notice pursuant to the applicable case law. Accordingly, the following order will be entered.

ORDER: The decision of the Immigration Judge is vacated, the motion is granted, and the
record is remanded for further proceedings consistent with the above opinion.

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Cite as: Jesus Omar Turcios-Castellanos, A200 005 691 (BIA March 17, 2017)
,-

UNITED STATES DEPARTMENT OF JUSTICE


EXECUTIVE OFFICE FOR IMMIGRATION REVIE W
IMMIGRATION COURT
800 DOLOROSA STREET, SUITE 300
SAN ANTONIO, TX 78207

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IN THE MATIER OF )
)
Jesus Omar Turcios-Castellanos ) Case No. A200 005 691
)
RESPONDENT )
)
IN REMOVAL PROCEEDINGS )

CHARGE: Section 212(a)(6)(A)(i) of the Immigration and Nationality Act, as


amended: Alien present in the United States without admission or parole.

APPLICATION: 8 C.F.R. 1003.23(b): Motion to Reopen.

ON BEHALFOFTHE RESPONDENT ONBEHALFOFTHE GOVERNMENT


Caroline Babakhanloo, Esq. U.S. Immigration & Customs Enforcement
6507 Pacific Blvd. Office of the Chief Counsel
Suite 204 8940 Fourwinds Dr., 5th Fl.
Huntington Park, CA 90255 San Antonio, TX 78239

WRITTEN DECISION & ORDER OF THE IMMIGRATION JUDGE


I. Procedural History
The respondent is a thirty-eight-year-old male, native and citizen of Honduras, who entered
the United States at or near Eagle Pass, Texas, on or about June 30, 2005. Exhibit #3; Exhibit #1.
On July 2, 2005, the Department of Homeland Security (DHS), personally served the respondent
with a Notice to Appear (NTA), charging him as removable pursuant to section 212(a)(6)(A)(i) of
the Immigration and Nationality Act (the Act), as amended, as an alien present in the United States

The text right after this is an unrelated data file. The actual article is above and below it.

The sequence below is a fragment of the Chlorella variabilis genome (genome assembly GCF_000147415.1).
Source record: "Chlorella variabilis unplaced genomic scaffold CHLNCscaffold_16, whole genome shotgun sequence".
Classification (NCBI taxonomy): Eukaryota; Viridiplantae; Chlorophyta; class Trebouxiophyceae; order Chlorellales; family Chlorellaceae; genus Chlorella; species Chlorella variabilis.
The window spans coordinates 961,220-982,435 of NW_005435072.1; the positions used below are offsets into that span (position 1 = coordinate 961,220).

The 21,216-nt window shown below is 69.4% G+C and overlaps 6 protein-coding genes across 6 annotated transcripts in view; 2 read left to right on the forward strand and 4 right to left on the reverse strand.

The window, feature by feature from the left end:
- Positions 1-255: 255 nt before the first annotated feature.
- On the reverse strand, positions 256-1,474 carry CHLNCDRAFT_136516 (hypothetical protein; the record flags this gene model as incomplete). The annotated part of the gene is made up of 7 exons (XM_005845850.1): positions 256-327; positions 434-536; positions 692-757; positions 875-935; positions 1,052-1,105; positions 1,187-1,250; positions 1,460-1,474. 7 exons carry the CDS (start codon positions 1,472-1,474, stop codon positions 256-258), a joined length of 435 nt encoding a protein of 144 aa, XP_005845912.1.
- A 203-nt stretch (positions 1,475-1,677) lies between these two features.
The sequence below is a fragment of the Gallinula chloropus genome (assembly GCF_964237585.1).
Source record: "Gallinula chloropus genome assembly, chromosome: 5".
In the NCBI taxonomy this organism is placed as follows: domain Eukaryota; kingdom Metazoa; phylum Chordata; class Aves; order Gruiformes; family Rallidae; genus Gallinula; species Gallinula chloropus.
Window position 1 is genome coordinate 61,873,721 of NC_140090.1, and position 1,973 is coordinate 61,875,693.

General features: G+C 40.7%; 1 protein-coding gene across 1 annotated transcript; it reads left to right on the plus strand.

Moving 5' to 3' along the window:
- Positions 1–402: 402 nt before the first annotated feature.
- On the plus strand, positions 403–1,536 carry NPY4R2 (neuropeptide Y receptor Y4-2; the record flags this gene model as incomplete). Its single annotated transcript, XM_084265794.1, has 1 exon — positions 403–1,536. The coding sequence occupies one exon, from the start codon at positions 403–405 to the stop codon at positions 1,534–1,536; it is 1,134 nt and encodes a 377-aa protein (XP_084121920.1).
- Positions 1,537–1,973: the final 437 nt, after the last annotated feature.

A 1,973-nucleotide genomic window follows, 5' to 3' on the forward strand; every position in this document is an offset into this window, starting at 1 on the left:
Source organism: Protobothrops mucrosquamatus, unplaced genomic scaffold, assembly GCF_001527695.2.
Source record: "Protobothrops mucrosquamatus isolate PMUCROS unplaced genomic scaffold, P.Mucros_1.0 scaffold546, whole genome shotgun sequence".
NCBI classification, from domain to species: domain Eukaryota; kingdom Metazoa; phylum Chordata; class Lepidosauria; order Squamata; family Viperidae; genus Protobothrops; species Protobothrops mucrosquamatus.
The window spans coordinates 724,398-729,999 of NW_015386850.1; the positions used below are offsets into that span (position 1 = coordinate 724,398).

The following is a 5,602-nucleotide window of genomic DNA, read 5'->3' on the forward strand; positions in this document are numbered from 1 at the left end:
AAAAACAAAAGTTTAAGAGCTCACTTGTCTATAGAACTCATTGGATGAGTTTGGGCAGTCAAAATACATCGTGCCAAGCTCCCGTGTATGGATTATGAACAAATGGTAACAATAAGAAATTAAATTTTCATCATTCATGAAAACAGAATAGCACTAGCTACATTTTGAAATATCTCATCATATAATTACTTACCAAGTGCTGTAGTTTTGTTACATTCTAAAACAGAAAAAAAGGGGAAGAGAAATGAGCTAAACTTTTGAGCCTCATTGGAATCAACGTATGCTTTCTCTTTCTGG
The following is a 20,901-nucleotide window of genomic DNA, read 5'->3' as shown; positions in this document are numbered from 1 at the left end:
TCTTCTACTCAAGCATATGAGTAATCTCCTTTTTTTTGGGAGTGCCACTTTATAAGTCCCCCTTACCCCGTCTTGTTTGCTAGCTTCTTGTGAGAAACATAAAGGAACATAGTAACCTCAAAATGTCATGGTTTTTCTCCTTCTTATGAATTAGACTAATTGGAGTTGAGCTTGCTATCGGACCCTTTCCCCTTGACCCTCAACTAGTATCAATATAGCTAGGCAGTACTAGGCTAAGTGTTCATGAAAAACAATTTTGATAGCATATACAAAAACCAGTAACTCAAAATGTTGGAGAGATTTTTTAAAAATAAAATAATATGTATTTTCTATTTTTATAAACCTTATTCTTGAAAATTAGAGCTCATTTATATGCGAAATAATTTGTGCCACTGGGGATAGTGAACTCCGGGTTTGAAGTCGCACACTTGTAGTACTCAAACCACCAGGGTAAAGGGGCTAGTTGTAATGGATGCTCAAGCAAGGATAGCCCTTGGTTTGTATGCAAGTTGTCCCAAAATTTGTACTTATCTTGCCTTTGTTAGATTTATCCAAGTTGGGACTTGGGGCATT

without admission or parole. Exhibit# 1.
On September 14, 2005, the Court mailed a notice of hearing to the respondent at the
following address: 5144 Clara Street, Cudahy, CA 90201. Exhibit #2. On October 31, 2005, the
respondent was not present for his hearing and was unavailable for examination under oath.
Pursuant to the authority provided in section 240(b)(5)(a) of the Act, the Court proceeded in
absentia and ordered the respondent removed from the United States to Honduras on the charge
contained in the NTA.
On September 27, 2016, the respondent, through counsel, filed with the Court a motion to
reopen his removal proceedings. OHS has filed a response in opposition to the motion.

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II. Motion to Reopen
An in absentia order of removal may be rescinded only (i) upon a motion to reopen filed
within 180 days after the date of the order of removal if the alien demonstrates that the failure to
appear was because of exceptional circumstances, or (ii) upon a motion to reopen filed at any time
if the alien demonstrates that he did not receive notice in accordance with paragraph (1) or (2) of
section 239(a) of the Act or the alien demonstrates that he was in Federal or State custody and the
failure to appear was through no fault of his own. Section 240(b)(5)(C) of the Act; 8 C.F.R.
1003.23(b)(4)(ii).
A. Exceptional Circumstances
Over ten years passed between the date the Court ordered the respondent removed in
absentia and the date the respondent filed his motion to reopen. Accordingly, any motion to
reopen based on exceptional circumstances is time-barred. See Section 240(b)(S)(C) of the Act;
see also 8 C.F.R. 1003.23(b)(4)(ii).
B. Notice
When a notice of hearing is sent by regular mail and is properly stamped and addressed to
alien, there is a presumption of delivery. Matter ofM-R-A-, 24 I&N Dec. 665, 673 (BIA 2008).
The presumption is weaker, however, than the presumption that applies to documents sent by
certified mail. Id. To determine whether an alien has overcome the "weaker" presumption of
delivery, the Court considers all of the submitted evidence, including the respondent's affidavit,
affidavits from family members and other individuals, the respondent's actions upon learning of